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PACERS, Inc is excited to introduce you to the C-ADDS - a new and exciting ADHD screening instrument. C-ADDS is uniquely organized into 10 short subtests varying in response formats. These subtests were designed to assess attention and executive functions such as selective attention, concentration, working memory, and inhibitory control. The paper and pencil version of the C-ADDS comes to you with a colorful activity sheet, 25 attractive record forms, and a set of two superbly illustrated spiral bound books that are beautifully presented with full color gloss paperbacks. The test booklet has a triangle easel stand for easy administration. The test is culture reduced and user-friendly. It is simple to administer, easy to score, and reasonably priced. There is now an online web application which allows you to take the test on any computer with the appropriate specifications.

To take the Diagnostic Screening test, click on the link below.:


Purposes of C-ADDS

The Carlisle – Attention Deficit Diagnostic System (C-ADDS) is a highly standardized norm-referenced instrument designed to give psychologists, counselors, and social workers an opportunity to be more directly involved in the micro-diagnostic screening of ADHD children. More specifically, it was developed for the following reasons; 1) for the diagnostic screening of children with attention and executive functioning deficits, 2) to assist in the determination of eligibility for specialized instruction and support, 3) to guide in the development of IEP goals, and 4) to guide teachers with respect to instructional approaches, modes of instruction, and classroom management procedures.



C-ADDS was developed through logical/empirical techniques and was norm on a sufficiently large sample of persons who have the diagnostic characteristics and for whom the test will be utilized in the future. The test and its related activity sheet are multi-colored and very attractive. It contains 10 subtest; Letter Sequencing, Numerical Operations, Sequencing, Coding, Listening Concentration, Color Sequencing, Object Sequencing, Attention for Sequencing, Selective Attention, and Sentence Repetition. The generation and selection of the subtest items and the development of the 10 subtests were based on the notion that, regardless of age or gender, individuals with attention and executive functioning deficits demonstrate a subset of a range of similar behaviors to varying degrees. It is this theoretical foundation with respect to the description/manifestation of these ADHD-type behaviors that guided in the selection of the items that constitute the C-ADDS.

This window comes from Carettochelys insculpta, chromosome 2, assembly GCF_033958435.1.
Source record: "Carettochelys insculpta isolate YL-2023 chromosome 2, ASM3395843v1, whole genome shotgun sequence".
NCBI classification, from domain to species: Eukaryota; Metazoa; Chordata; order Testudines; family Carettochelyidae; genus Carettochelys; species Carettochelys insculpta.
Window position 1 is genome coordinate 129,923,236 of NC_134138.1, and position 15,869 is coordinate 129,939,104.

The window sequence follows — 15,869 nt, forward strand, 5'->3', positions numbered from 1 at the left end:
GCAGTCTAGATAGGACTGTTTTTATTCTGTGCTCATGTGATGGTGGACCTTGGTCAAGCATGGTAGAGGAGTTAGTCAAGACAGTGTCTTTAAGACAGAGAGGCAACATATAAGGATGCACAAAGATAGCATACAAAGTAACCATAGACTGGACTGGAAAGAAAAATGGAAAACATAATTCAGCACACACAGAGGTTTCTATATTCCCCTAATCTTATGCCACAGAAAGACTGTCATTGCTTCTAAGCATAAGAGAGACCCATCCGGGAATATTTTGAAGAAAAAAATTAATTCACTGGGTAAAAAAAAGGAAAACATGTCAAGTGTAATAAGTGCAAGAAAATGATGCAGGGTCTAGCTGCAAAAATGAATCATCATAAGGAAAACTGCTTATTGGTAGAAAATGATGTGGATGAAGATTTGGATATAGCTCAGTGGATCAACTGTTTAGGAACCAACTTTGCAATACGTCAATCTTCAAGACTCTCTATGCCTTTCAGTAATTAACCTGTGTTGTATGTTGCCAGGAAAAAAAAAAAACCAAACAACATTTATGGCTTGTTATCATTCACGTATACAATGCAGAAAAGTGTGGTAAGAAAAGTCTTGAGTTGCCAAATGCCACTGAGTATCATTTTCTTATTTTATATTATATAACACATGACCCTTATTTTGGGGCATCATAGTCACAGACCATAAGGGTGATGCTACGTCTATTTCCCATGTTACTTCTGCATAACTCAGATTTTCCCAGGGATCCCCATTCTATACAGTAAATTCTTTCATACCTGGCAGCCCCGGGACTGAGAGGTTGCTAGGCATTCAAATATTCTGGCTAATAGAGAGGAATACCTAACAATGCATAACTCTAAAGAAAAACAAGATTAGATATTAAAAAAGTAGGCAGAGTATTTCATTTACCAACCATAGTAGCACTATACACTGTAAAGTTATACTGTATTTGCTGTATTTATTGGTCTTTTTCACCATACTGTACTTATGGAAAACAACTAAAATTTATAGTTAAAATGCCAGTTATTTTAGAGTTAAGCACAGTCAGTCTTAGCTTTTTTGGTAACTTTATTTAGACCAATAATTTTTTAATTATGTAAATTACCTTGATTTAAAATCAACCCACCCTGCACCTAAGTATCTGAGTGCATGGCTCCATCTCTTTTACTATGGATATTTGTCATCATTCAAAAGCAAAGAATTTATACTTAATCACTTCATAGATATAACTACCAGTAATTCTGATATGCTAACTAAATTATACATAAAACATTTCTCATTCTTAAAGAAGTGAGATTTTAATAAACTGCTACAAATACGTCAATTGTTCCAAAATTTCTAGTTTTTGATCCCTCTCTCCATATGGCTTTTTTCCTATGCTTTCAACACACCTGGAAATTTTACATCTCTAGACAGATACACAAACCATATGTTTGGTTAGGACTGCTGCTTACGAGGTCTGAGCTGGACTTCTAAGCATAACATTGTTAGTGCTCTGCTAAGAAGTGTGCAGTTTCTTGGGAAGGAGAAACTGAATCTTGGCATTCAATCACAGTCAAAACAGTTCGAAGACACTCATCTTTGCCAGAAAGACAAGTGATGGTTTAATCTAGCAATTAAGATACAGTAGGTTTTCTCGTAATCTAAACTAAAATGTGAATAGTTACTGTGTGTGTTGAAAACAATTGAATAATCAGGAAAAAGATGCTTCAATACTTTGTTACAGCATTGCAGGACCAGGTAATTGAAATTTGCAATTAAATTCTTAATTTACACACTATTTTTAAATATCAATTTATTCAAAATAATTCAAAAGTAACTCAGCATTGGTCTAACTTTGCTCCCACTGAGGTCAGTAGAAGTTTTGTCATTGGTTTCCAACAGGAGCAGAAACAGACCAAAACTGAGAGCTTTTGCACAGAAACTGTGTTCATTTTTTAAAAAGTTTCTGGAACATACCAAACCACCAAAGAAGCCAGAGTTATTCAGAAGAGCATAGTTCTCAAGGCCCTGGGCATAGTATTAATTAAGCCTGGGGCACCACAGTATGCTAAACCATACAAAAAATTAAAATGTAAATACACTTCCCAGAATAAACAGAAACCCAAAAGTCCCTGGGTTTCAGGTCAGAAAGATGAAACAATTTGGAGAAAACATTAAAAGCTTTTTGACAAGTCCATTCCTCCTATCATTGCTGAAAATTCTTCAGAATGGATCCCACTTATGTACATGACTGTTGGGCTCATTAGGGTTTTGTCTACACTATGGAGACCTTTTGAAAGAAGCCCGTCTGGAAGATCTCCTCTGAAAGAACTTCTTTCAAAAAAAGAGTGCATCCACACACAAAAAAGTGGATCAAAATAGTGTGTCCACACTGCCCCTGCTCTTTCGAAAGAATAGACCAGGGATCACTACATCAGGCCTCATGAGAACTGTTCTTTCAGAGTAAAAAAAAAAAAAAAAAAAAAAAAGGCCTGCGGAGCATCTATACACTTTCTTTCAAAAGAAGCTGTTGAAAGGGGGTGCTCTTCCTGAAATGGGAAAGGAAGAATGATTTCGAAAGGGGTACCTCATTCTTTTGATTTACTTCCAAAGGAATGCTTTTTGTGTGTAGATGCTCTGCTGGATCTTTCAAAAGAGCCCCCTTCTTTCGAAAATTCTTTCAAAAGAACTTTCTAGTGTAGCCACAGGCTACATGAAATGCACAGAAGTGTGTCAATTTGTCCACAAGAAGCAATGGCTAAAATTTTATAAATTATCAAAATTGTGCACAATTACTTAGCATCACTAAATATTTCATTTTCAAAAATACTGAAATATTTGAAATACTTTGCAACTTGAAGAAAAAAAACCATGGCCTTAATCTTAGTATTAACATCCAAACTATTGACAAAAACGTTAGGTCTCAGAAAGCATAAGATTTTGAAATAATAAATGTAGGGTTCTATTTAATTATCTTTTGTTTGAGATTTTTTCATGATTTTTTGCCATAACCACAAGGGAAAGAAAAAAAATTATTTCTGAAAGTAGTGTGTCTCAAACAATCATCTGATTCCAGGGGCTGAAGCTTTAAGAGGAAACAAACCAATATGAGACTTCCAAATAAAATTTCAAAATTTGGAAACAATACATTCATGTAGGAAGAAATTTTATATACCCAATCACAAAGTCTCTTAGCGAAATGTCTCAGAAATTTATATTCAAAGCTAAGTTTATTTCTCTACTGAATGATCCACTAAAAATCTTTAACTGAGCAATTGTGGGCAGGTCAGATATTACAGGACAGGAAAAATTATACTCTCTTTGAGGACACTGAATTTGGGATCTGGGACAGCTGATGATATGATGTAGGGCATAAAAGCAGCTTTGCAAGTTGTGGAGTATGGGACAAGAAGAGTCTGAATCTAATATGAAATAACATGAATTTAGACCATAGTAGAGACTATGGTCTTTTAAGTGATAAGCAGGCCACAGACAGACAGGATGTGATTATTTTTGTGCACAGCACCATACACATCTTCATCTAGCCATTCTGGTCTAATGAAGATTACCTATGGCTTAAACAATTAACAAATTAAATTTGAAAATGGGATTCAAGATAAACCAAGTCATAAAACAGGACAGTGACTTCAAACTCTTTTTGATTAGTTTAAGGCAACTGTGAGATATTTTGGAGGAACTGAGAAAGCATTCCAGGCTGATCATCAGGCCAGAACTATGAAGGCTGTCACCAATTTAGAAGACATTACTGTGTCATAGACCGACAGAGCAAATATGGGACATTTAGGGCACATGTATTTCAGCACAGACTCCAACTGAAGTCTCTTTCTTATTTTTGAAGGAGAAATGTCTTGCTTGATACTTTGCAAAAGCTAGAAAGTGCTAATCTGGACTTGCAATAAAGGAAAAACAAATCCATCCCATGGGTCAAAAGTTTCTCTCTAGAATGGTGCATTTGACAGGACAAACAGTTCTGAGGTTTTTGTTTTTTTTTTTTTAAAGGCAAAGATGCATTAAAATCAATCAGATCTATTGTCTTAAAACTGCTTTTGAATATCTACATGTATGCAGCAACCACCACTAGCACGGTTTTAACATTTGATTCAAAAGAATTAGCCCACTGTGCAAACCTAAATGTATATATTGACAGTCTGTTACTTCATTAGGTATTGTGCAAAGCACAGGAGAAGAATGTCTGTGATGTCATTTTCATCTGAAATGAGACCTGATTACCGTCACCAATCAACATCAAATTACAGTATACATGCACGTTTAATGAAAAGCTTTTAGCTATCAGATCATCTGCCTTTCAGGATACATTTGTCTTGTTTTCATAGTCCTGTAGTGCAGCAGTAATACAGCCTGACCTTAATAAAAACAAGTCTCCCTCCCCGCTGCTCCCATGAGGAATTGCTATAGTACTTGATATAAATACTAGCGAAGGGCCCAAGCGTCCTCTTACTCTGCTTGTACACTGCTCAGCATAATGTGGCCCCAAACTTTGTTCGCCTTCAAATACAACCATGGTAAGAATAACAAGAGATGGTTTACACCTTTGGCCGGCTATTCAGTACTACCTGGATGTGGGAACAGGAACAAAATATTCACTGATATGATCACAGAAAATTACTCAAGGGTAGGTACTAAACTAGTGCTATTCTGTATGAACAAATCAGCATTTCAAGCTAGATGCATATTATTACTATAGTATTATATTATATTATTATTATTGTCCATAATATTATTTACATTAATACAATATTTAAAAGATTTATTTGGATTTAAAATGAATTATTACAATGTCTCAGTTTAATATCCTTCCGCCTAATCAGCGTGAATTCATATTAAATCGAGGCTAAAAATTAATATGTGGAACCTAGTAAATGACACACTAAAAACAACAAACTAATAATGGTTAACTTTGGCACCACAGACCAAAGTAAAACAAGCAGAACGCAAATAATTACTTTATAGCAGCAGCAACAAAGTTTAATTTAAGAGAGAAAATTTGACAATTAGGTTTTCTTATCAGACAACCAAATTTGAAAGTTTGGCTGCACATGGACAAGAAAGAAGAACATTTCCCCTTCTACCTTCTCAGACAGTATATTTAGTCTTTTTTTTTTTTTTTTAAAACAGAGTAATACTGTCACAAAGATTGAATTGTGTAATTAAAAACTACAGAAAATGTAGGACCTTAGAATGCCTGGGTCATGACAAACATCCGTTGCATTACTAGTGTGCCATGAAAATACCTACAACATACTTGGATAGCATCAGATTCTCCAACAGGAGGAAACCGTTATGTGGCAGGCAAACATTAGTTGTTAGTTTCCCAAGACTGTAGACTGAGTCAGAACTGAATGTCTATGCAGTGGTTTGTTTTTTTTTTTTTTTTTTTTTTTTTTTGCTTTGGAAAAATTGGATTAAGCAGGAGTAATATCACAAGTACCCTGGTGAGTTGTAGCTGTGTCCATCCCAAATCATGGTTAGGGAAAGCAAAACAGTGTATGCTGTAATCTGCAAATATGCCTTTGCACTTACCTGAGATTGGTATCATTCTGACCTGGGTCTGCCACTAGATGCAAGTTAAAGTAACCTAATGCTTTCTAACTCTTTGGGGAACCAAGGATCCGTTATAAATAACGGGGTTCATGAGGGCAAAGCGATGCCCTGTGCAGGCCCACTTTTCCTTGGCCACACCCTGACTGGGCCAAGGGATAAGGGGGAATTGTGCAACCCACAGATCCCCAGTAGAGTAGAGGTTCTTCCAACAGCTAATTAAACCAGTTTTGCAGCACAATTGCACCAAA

C-ADDS was standardized on 1114 children ages 6 through16 from the South-Western Michigan and Northern Indiana areas.  There were 557 diagnosed ADHD subjects and 557 match-paired subjects.  All selected subjects were from the general population.  There were 728 males and 386 females.  The standardized sample included 70.65% Caucasian, 19.12% Blacks, 8.35% Hispanics, and 1.89% of other ethnic origins.


Proper Use

It is important that the C-ADDS be used with other diagnostic information-gathering methods such as case history, clinical observation, and direct/indirect assessment tools.  When used alone, the C-ADDS is intended solely as a screening device to determine the likelihood that an individual has ADHD or otherwise severe limitations in the areas of attention and executive functioning. When used in conjunction with other related test, C-ADDS has admirable diagnostic capabilities.  Information from C-ADDS may also be used to guide teachers with respect to instructional methodologies and modes of instruction that may bring about maximum results in these at-risk children.  The instrument is user-friendly and may be used by para-professionals.  However, the responsibility for its administration, scoring, and interpretation should be assumed by qualified individuals who have been trained in psychological testing.



C-ADDS has a few specific limitations; 1) Standardization procedures were conducted on subjects from within a narrow geographical location, 2) Testing in a “sterile” environment is required for best results, 3) over-learned responses to specific task on the test may present false positives and a child’s resistance to testing (reluctant client) may present false negatives, and 4) the Sequencing subtest was statistically recommended for removal in the pilot (Dissertation phase) because of its low reliability coefficient (0.454) and, hence, only the remaining nine subtest are scored as part of C-ADDS test.



Despite these limitations, the reliabilities of the subtests were well within an acceptable range (.69 < r >0.96) with an average reliability of 0.80. The inter-subtest correlation matrix indicated evidence of relatively high test-validity. The strong inter-correlations/relationships among the subtest are good indications that the items in each subtest are measuring a common construct - some underlying behavioral characteristics of ADHD. The validity of C-ADDS was demonstrated through a series of analyses. These analyses confirmed that (a) the items of C-ADDS are representative of the characteristic of ADHD; (b) the subsets are strongly related to each other, (c) C-ADDS can separate ADHD subjects from non-ADHD subjects in the general population, and (d) C-ADDS has 4 principal components (Working Memory, Selective Attention, Inhibitory Control/ Impulsivity and Cognitive Flexibility) presumed to be important substructures of the Attention Deficit Hyperactivity Disorder.